Corporate Conduct & Privacy Damages
The privacy bar sat up and took notice last week of a decision out of Halifax that upped the ante when it comes to PIPEDA damage awards. The case is more about “reprehensible conduct” than “harm suffered” and one question that immediately comes to mind is whether it represents an evolution in judicial thinking about privacy and corporate conduct.
Courts have tended to be more conservative that Commissioners when it comes to PIPEDA and I can recall only two damage awards to date – one for $5,000, the other for $4,500. Not exactly encouraging if one wants to change errant corporate behaviour when it comes to personal information. Given that context, I think it safe to say the $21,000 damage award in Chitrakar v. Bell TV stands out as extraordinary.
The story is as extraordinary as the damage award. While its rare that one can directly quote the facts in a judicial decision without reducing the word count, this case proves to be an exception:
“On December 1, 2010, Chitraker ordered satellite television service from Bell. He was a first-time Bell customer and had no credit history with Bell.
The service was installed on December 31, 2010. At that time Chitraker was required to provide his signature on what is known as a POD Machine (Proof of Delivery Device)… It is a 3” x 3” digital box which allows only for a signature. Chitraker believed that he was simply confirming delivery of the satellite system.
What Bell did with the signature was to embed it on its Bell TV Rental Agreement – a multi-page document in small print – and to then use the Rental Agreement. Chitraker was not given a copy of the Rental Agreement at that time.
This dubious contracting process was compounded by the provision in the Rental Agreement (Clause 5) which authorizes Bell to perform credit checks on a customer.
After service was installed, Chitraker ordered his credit report at which time he learned that Bell had accessed his credit history on December 1, 2010. Leaving aside concerns with the validity of Bell transferring Chitraker’s signature from the POD Machine to the Rental Agreement, the credit check was conducted one month before Mr. Chitrakar signed anything.”
The Court’s condemnation was as swift as it was pithy:
“Bell’s conduct in this matter is reprehensible in respect to Chitraker’s privacy rights. Not only did Bell violate those rights, it has shown no interest in compensation or apparently any interest in addressing the CSR’s actions nor in following the Privacy Commissioner’s remedial recommendations. Its failure to appear in this Court is consistent with its disregard of Chitraker’s privacy rights.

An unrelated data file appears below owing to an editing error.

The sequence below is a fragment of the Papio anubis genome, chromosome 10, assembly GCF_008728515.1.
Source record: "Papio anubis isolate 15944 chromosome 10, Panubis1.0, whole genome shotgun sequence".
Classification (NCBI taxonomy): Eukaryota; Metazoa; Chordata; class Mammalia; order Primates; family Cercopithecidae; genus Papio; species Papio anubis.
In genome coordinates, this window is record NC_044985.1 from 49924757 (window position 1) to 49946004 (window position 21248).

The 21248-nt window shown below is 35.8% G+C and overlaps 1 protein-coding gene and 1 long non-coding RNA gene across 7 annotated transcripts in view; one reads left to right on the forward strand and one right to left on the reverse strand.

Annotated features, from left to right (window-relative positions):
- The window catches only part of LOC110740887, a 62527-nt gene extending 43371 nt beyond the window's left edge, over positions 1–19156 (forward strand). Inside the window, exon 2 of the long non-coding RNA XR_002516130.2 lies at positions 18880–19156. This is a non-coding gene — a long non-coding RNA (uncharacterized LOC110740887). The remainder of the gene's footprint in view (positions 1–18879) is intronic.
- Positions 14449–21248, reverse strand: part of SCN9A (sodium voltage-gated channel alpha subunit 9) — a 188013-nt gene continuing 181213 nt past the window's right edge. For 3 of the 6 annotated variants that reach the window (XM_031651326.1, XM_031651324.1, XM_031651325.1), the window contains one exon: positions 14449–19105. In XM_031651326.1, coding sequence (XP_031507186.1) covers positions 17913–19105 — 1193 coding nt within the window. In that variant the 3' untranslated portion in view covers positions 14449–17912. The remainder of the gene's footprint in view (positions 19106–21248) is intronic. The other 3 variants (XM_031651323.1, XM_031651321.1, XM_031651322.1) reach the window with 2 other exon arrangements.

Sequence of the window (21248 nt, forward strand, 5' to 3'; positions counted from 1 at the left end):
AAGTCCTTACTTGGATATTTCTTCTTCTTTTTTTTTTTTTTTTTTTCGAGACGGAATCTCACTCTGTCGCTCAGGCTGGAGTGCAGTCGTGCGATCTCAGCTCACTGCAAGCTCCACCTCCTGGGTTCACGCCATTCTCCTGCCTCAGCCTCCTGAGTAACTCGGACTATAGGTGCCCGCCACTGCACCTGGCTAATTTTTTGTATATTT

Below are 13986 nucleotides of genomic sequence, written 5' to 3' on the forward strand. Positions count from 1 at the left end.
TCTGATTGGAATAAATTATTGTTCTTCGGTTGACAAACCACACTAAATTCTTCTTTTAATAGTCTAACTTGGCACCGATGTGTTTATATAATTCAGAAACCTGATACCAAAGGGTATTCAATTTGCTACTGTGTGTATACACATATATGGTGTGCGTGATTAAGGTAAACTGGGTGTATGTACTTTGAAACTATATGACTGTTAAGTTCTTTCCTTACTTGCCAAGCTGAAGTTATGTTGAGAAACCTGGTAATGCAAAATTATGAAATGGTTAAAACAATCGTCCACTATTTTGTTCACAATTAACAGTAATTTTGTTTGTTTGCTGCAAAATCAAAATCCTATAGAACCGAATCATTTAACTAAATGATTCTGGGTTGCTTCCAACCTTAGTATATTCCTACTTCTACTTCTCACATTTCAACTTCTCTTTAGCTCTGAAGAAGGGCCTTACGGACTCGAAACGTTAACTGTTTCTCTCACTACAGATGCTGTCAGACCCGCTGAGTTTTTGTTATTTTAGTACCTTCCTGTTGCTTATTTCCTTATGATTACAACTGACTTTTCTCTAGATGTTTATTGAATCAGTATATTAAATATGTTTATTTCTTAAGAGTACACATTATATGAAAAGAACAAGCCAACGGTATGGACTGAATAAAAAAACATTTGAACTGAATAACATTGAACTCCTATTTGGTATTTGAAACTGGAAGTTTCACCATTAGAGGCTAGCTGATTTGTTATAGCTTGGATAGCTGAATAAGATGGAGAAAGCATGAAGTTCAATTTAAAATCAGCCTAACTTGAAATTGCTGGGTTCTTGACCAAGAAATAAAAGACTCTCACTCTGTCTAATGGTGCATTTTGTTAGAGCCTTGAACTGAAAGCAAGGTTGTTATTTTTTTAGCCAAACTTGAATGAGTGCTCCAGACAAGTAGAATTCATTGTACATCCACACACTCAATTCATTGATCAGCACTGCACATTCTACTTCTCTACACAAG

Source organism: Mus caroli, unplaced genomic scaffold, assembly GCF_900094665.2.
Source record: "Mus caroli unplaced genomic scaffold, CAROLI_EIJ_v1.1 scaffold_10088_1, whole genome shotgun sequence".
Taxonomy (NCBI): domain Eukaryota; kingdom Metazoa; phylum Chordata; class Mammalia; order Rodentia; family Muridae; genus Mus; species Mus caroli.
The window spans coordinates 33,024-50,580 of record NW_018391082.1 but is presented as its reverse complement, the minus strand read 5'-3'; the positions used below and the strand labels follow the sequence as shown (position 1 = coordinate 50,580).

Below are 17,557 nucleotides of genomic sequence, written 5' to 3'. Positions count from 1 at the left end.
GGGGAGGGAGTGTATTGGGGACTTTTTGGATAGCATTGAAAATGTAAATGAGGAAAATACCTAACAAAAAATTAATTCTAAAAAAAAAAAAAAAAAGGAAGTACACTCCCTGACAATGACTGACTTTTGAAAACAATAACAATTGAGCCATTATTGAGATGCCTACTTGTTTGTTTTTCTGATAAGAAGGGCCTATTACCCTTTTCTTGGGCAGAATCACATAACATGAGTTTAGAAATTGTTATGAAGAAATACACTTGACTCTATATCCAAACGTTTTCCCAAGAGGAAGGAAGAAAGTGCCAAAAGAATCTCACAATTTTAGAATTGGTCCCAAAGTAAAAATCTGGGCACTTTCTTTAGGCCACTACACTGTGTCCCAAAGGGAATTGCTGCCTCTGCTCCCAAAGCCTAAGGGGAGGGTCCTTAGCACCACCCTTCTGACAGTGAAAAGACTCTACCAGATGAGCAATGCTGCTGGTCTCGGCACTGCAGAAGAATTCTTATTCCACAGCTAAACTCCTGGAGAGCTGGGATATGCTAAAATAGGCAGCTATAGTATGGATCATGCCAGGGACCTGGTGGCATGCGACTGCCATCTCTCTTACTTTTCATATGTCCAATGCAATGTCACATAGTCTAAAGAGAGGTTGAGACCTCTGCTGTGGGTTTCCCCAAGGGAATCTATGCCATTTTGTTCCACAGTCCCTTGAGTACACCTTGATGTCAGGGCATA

Of particular significance were the court’s comments about calculating damages:
“…there is no reason to require that the violation be egregious before damages will be awarded. To do so would undermine the legislative intent of paragraph 16(c) which provides that damages be awarded for privacy violations including but not limited to damages for humiliation.
Privacy rights are being more broadly recognized as important rights in an era where information on an individual is so readily available even without consent. It is important that violations of those rights be recognized as properly compensable.
The Court must bear in mind such factors as meaningful compensation, deterrence and vindication (see Vancouver (City) v Ward, 2010 SCC 27 (CanLII), 2010 SCC 27,  2 SCR 28).”
This is another instance of Ward being cited as part of the justification for awarding damages. Also the requirement for egregious conduct, as articulated in Randall v. Nubodys Fitness Centres and noted in this post set a pretty high bar for a claimant to meet. With this decision the “egregious conduct” test has been summarily jettisoned.
You don’t often see words as “reprehensible” and “dubious practice” associated with a major company in Canada and one does wonder if there is an internal process at Bell TV to ensure business practices do not run afoul of privacy requirements. With this decision, it would seem that corporate conduct is moving front and centre as part of the criteria for determining damages. As a result, corporate privacy officers should move “business process review” up as a work item on their “to do” lists.